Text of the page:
Republican Congressman and presidential candidate from Texas. Not a nice man. A few choice quotes from his newsletters:

"If you have ever been robbed by a black teen-aged male, you know how unbelievably fleet-footed they can be."

"Opinion polls consistently show that only about 5 percent of blacks have sensible political opinions, i.e., support the free market, individual liberty and the end of welfare and affirmative action."

"Politically sensible blacks are outnumbered as decent people...I think we can safely assume that 95 percent of the black males in that city (Washington) are semi-criminal or entirely criminal."

"We don't think a child of 13 should be held responsible as a man of 23. That's true for most people, but black males age 13 who have been raised on the streets and who have joined criminal gangs are as big, strong, tough, scary and culpable as any adult and should be treated as such."

"By far the most powerful lobby in Washington of the bad sort is the Israeli government and that the goal of the Zionist movement is to stifle criticism."
In short, he is what we in The Business like to call a "racist motherfucker".

Nowadays, Paul prefers to tell people that his newsletters were written by underlings, and that he neither read, wrote, nor approved of the content of his newsletter. Even if you accept that explanation, it doesn't really make him look good, does it? He put out a newsletter with his name on the masthead, and he couldn't be bothered to supervise its creation? Is that the sort of leadership we could expect from him as president? "I didn't do it, someone else did it, it's not my fault."

Anyway, I don't buy it. I say the quotes were either written by Paul or approved by him -- he's never struck me as a hands-off manager. Plus he's got a problem with lots of neo-nazis and Klansmen endorsing him. Nah, I say he's a racist motherfucker, and I say to hell with him.
Ron Paul is a doctor in OB/GYN by trade. He is something of a lone wolf in the Congress, earning the nickname "Dr. No" by his fellow Republicans. When the Republicans were looking to build the B-1 bomber, they desperately needed his vote, but despite enormous pressure on him to vote with them, he refused, thinking it to be a waste of money, and another weapon of an imperialist government. He voted against a medal for Mother Teresa, considering such a move to be unconstitutional. He challenged his colleagues to pony up $100 each to mint the medal for her, which they refused, naturally. He then said that it is easy to be generous with other people's money. He is strongly pro-life, and supports repealing federal laws regulating abortion, as he considers it to best be left a state issue.

I was skeptical regarding Jet-Poop's allegation of his being a racist. I still don't think he is a racist, but that is not to say that Jet-Poop's allegations are false. From an interview with Texas Monthly.

In one issue of the Ron Paul Survival Report, which he had published since 1985, he called former U.S. representative Barbara Jordan a "fraud" and a "half-educated victimologist." In another issue, he cited reports that 85 percent of all black men in Washington, D.C., are arrested at some point: "Given the inefficiencies of what D.C. laughingly calls the 'criminal justice system,' I think we can safely assume that 95 percent of the black males in that city are semi-criminal or entirely criminal." And under the headline "Terrorist Update," he wrote: "If you have ever been robbed by a black teenaged male, you know how unbelievably fleet-footed they can be."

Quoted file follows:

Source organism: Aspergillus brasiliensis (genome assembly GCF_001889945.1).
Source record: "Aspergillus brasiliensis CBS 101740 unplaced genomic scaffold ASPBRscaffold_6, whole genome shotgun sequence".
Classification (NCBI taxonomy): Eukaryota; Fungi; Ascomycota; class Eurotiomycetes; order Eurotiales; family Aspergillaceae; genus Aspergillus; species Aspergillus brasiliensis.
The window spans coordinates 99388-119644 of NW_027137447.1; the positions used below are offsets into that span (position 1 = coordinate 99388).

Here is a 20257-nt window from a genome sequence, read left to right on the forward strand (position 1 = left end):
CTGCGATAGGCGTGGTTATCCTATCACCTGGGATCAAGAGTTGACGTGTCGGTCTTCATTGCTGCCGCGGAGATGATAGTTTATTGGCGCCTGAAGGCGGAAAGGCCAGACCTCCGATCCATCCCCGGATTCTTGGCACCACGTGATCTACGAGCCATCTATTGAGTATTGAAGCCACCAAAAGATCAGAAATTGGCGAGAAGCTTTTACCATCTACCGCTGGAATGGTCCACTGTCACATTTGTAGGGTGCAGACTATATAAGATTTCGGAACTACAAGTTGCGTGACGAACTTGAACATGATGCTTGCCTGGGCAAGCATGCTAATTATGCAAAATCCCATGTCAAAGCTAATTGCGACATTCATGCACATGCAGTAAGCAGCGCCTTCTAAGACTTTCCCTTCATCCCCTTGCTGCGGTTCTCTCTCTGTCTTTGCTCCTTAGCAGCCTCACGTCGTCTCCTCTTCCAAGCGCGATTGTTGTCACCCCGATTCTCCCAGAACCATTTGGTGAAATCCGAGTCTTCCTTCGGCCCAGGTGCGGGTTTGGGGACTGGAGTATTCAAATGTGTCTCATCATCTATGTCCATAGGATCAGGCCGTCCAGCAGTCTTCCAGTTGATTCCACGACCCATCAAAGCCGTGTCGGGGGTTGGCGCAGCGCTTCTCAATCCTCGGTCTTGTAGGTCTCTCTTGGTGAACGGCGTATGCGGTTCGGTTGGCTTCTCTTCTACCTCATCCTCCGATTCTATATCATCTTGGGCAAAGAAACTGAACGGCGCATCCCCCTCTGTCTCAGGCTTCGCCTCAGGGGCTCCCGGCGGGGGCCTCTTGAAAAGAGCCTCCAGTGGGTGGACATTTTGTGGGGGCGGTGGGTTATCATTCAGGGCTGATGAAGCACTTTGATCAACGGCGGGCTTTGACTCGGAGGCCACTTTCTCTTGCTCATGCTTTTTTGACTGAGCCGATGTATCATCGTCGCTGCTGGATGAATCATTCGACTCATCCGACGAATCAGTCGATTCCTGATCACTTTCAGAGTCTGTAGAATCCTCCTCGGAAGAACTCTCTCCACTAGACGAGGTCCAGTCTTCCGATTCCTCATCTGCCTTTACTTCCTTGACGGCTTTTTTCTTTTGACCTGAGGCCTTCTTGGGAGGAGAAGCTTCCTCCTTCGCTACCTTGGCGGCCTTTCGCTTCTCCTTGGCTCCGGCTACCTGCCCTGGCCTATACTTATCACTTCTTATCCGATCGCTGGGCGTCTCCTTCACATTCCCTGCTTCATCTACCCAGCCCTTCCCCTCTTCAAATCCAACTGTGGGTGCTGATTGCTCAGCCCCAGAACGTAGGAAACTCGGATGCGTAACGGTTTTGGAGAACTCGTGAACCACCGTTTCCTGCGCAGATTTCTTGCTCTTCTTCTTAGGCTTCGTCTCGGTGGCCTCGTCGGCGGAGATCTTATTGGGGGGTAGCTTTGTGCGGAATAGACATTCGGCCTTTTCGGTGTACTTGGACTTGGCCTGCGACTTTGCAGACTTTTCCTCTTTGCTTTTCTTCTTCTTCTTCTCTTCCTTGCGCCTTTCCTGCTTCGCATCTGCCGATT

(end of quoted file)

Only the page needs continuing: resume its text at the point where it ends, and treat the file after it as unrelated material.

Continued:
In spite of calls from Gary Bledsoe, the president of the Texas State Conference of the NAACP, and other civil rights leaders for an apology for such obvious racial typecasting, Paul stood his ground. He said only that his remarks about Barbara Jordan related to her stands on affirmative action and that his written comments about blacks were in the context of "current events and statistical reports of the time." He denied any racist intent. What made the statements in the publication even more puzzling was that, in four terms as a U. S. congressman and one presidential race, Paul had never uttered anything remotely like this.

When I ask him why, he pauses for a moment, then says, "I could never say this in the campaign, but those words weren't really written by me. It wasn't my language at all. Other people help me with my newsletter as I travel around. I think the one on Barbara Jordan was the saddest thing, because Barbara and I served together and actually she was a delightful lady." Paul says that item ended up there because "we wanted to do something on affirmative action, and it ended up in the newsletter and became personalized. I never personalize anything."

His reasons for keeping this a secret are harder to understand: "They were never my words, but I had some moral responsibility for them . . . I actually really wanted to try to explain that it doesn't come from me directly, but they (campaign aides) said that's too confusing. 'It appeared in your letter and your name was on that letter and therefore you have to live with it.'" It is a measure of his stubbornness, determination, and ultimately his contrarian nature that, until this surprising volte-face in our interview, he had never shared this secret. It seems, in retrospect, that it would have been far, far easier to have told the truth at the time.

Log in or register to write something here or to contact authors.